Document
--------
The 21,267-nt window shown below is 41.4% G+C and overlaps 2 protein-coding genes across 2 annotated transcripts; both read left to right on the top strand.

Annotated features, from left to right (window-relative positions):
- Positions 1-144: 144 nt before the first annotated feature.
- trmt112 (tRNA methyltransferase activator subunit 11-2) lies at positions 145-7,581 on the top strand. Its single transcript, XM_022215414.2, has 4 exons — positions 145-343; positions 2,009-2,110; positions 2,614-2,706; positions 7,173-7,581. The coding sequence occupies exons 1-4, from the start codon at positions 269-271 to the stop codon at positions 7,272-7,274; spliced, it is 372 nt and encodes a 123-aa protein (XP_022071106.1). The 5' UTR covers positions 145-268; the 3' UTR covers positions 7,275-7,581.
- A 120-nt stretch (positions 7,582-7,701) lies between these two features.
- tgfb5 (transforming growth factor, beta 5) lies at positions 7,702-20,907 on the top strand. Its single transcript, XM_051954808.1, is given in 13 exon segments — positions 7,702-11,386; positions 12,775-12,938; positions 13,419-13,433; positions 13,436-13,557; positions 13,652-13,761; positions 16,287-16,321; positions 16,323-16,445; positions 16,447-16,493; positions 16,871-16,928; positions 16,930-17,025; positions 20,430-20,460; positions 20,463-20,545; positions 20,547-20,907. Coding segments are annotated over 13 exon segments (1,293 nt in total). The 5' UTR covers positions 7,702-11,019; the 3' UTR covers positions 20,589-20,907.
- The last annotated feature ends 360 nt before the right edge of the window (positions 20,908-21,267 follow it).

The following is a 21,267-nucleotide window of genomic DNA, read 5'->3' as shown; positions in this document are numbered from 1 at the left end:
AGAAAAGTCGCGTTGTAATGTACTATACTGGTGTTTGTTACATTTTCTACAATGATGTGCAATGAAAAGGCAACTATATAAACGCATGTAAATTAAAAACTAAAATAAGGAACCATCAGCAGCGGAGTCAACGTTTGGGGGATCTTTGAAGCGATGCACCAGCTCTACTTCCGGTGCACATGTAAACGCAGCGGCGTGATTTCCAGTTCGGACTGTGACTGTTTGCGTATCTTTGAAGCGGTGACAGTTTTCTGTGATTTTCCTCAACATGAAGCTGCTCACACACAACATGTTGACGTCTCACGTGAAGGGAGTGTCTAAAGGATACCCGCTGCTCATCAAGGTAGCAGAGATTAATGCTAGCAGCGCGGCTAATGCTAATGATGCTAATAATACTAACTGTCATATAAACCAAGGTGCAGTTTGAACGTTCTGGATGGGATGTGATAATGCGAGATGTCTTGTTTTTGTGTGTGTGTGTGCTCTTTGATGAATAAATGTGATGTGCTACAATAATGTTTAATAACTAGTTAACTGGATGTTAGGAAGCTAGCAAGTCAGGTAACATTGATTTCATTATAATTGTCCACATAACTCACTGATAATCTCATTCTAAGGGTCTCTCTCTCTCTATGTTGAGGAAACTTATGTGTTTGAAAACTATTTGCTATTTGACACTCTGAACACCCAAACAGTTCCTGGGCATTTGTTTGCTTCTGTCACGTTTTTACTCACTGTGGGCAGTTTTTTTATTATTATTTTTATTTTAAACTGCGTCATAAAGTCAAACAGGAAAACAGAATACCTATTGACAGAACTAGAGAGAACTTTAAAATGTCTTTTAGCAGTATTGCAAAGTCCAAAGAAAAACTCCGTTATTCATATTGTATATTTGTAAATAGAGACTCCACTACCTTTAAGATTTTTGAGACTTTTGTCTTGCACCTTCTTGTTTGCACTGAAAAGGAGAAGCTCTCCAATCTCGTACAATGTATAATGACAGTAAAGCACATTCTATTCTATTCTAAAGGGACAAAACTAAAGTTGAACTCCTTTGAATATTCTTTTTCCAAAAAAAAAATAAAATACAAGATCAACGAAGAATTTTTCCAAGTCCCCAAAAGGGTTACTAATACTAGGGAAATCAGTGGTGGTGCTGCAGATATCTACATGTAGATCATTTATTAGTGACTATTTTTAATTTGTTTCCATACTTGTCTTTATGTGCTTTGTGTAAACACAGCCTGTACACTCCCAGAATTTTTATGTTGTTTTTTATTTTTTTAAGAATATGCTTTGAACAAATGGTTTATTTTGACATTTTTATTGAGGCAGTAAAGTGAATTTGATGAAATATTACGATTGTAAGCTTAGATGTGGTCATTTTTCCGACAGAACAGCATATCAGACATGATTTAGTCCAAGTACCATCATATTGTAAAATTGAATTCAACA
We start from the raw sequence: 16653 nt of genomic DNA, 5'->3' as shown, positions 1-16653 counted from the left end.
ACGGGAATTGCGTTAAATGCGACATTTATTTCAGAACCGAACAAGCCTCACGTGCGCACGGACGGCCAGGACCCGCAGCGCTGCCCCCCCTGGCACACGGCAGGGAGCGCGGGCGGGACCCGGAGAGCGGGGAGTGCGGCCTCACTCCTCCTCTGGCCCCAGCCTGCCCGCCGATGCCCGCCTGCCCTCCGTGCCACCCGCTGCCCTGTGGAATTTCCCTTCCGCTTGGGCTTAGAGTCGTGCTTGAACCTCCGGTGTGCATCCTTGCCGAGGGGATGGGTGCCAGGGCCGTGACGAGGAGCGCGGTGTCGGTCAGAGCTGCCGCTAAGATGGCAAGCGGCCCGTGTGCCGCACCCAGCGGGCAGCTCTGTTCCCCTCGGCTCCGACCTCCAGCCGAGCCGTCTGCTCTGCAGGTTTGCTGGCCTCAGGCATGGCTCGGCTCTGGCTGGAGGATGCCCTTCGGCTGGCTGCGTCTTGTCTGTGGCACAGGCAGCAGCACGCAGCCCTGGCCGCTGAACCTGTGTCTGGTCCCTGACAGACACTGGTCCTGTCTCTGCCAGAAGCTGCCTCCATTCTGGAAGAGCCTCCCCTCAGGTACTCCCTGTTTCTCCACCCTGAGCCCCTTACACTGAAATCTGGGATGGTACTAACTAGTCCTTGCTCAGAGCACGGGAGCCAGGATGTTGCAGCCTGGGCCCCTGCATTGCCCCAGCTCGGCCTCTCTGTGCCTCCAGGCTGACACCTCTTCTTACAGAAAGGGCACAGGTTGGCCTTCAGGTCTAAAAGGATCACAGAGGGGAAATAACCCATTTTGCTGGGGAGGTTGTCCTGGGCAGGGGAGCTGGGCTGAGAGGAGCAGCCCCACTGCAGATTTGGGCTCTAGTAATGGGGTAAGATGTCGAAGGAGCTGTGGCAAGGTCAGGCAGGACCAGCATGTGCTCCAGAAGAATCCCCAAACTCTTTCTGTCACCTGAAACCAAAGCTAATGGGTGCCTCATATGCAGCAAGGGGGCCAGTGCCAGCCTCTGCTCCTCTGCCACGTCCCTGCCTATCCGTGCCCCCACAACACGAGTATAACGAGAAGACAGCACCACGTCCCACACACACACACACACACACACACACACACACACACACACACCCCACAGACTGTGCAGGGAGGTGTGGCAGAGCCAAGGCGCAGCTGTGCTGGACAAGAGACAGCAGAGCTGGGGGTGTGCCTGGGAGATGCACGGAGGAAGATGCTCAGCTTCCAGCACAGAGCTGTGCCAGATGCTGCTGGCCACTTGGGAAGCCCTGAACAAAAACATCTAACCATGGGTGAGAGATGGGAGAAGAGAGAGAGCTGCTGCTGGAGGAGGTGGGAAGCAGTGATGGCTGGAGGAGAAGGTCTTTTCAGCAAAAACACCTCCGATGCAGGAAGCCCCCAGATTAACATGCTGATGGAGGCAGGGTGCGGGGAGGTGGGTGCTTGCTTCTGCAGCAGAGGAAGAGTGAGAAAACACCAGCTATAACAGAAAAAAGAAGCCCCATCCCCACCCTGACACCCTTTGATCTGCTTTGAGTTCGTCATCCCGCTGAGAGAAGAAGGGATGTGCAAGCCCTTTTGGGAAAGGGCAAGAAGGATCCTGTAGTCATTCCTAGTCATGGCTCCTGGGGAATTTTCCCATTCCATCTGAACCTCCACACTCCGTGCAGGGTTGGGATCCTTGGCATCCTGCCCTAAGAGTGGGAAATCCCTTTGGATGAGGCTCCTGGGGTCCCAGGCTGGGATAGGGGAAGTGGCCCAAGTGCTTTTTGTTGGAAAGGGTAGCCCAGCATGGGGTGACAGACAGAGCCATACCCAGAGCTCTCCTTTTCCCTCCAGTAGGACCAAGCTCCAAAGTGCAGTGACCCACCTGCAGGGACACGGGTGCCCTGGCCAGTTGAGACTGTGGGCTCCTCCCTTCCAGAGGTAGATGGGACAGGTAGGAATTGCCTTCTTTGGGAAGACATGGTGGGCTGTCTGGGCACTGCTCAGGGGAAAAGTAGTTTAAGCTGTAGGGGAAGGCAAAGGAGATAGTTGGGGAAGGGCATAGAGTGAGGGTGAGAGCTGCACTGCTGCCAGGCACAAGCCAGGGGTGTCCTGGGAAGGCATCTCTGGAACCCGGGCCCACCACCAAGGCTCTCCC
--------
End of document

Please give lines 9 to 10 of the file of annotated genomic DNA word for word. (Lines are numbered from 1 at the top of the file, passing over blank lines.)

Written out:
AGAAAAGTCGCGTTGTAATGTACTATACTGGTGTTTGTTACATTTTCTACAATGATGTGCAATGAAAAGGCAACTATATAAACGCATGTAAATTAAAAACTAAAATAAGGAACCATCAGCAGCGGAGTCAACGTTTGGGGGATCTTTGAAGCGATGCACCAGCTCTACTTCCGGTGCACATGTAAACGCAGCGGCGTGATTTCCAGTTCGGACTGTGACTGTTTGCGTATCTTTGAAGCGGTGACAGTTTTCTGTGATTTTCCTCAACATGAAGCTGCTCACACACAACATGTTGACGTCTCACGTGAAGGGAGTGTCTAAAGGATACCCGCTGCTCATCAAGGTAGCAGAGATTAATGCTAGCAGCGCGGCTAATGCTAATGATGCTAATAATACTAACTGTCATATAAACCAAGGTGCAGTTTGAACGTTCTGGATGGGATGTGATAATGCGAGATGTCTTGTTTTTGTGTGTGTGTGTGCTCTTTGATGAATAAATGTGATGTGCTACAATAATGTTTAATAACTAGTTAACTGGATGTTAGGAAGCTAGCAAGTCAGGTAACATTGATTTCATTATAATTGTCCACATAACTCACTGATAATCTCATTCTAAGGGTCTCTCTCTCTCTATGTTGAGGAAACTTATGTGTTTGAAAACTATTTGCTATTTGACACTCTGAACACCCAAACAGTTCCTGGGCATTTGTTTGCTTCTGTCACGTTTTTACTCACTGTGGGCAGTTTTTTTATTATTATTTTTATTTTAAACTGCGTCATAAAGTCAAACAGGAAAACAGAATACCTATTGACAGAACTAGAGAGAACTTTAAAATGTCTTTTAGCAGTATTGCAAAGTCCAAAGAAAAACTCCGTTATTCATATTGTATATTTGTAAATAGAGACTCCACTACCTTTAAGATTTTTGAGACTTTTGTCTTGCACCTTCTTGTTTGCACTGAAAAGGAGAAGCTCTCCAATCTCGTACAATGTATAATGACAGTAAAGCACATTCTATTCTATTCTAAAGGGACAAAACTAAAGTTGAACTCCTTTGAATATTCTTTTTCCAAAAAAAAAATAAAATACAAGATCAACGAAGAATTTTTCCAAGTCCCCAAAAGGGTTACTAATACTAGGGAAATCAGTGGTGGTGCTGCAGATATCTACATGTAGATCATTTATTAGTGACTATTTTTAATTTGTTTCCATACTTGTCTTTATGTGCTTTGTGTAAACACAGCCTGTACACTCCCAGAATTTTTATGTTGTTTTTTATTTTTTTAAGAATATGCTTTGAACAAATGGTTTATTTTGACATTTTTATTGAGGCAGTAAAGTGAATTTGATGAAATATTACGATTGTAAGCTTAGATGTGGTCATTTTTCCGACAGAACAGCATATCAGACATGATTTAGTCCAAGTACCATCATATTGTAAAATTGAATTCAACA
We start from the raw sequence: 16653 nt of genomic DNA, 5'->3' as shown, positions 1-16653 counted from the left end.